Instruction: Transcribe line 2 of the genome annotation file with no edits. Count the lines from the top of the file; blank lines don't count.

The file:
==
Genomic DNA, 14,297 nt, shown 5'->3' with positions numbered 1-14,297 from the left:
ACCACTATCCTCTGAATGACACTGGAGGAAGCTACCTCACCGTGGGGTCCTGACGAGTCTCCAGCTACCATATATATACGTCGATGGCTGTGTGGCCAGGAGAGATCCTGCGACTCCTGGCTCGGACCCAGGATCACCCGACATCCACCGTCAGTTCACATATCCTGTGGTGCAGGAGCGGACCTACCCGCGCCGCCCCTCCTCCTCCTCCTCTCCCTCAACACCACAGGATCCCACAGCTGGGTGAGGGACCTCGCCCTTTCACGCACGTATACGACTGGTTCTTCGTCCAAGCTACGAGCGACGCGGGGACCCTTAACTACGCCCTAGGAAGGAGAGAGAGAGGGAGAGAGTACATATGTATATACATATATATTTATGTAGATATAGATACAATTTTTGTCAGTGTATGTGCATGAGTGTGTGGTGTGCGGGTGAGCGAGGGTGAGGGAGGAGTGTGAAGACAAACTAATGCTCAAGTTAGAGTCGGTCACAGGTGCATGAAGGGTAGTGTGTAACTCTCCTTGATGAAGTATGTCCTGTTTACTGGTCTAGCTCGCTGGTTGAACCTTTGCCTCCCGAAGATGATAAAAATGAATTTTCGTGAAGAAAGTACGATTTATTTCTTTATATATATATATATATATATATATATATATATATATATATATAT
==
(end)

ACCACTATCCTCTGAATGACACTGGAGGAAGCTACCTCACCGTGGGGTCCTGACGAGTCTCCAGCTACCATATATATACGTCGATGGCTGTGTGGCCAGGAGAGATCCTGCGACTCCTGGCTCGGACCCAGGATCACCCGACATCCACCGTCAGTTCACATATCCTGTGGTGCAGGAGCGGACCTACCCGCGCCGCCCCTCCTCCTCCTCCTCTCCCTCAACACCACAGGATCCCACAGCTGGGTGAGGGACCTCGCCCTTTCACGCACGTATACGACTGGTTCTTCGTCCAAGCTACGAGCGACGCGGGGACCCTTAACTACGCCCTAGGAAGGAGAGAGAGAGGGAGAGAGTACATATGTATATACATATATATTTATGTAGATATAGATACAATTTTTGTCAGTGTATGTGCATGAGTGTGTGGTGTGCGGGTGAGCGAGGGTGAGGGAGGAGTGTGAAGACAAACTAATGCTCAAGTTAGAGTCGGTCACAGGTGCATGAAGGGTAGTGTGTAACTCTCCTTGATGAAGTATGTCCTGTTTACTGGTCTAGCTCGCTGGTTGAACCTTTGCCTCCCGAAGATGATAAAAATGAATTTTCGTGAAGAAAGTACGATTTATTTCTTTATATATATATATATATATATATATATATATATATATATATATAT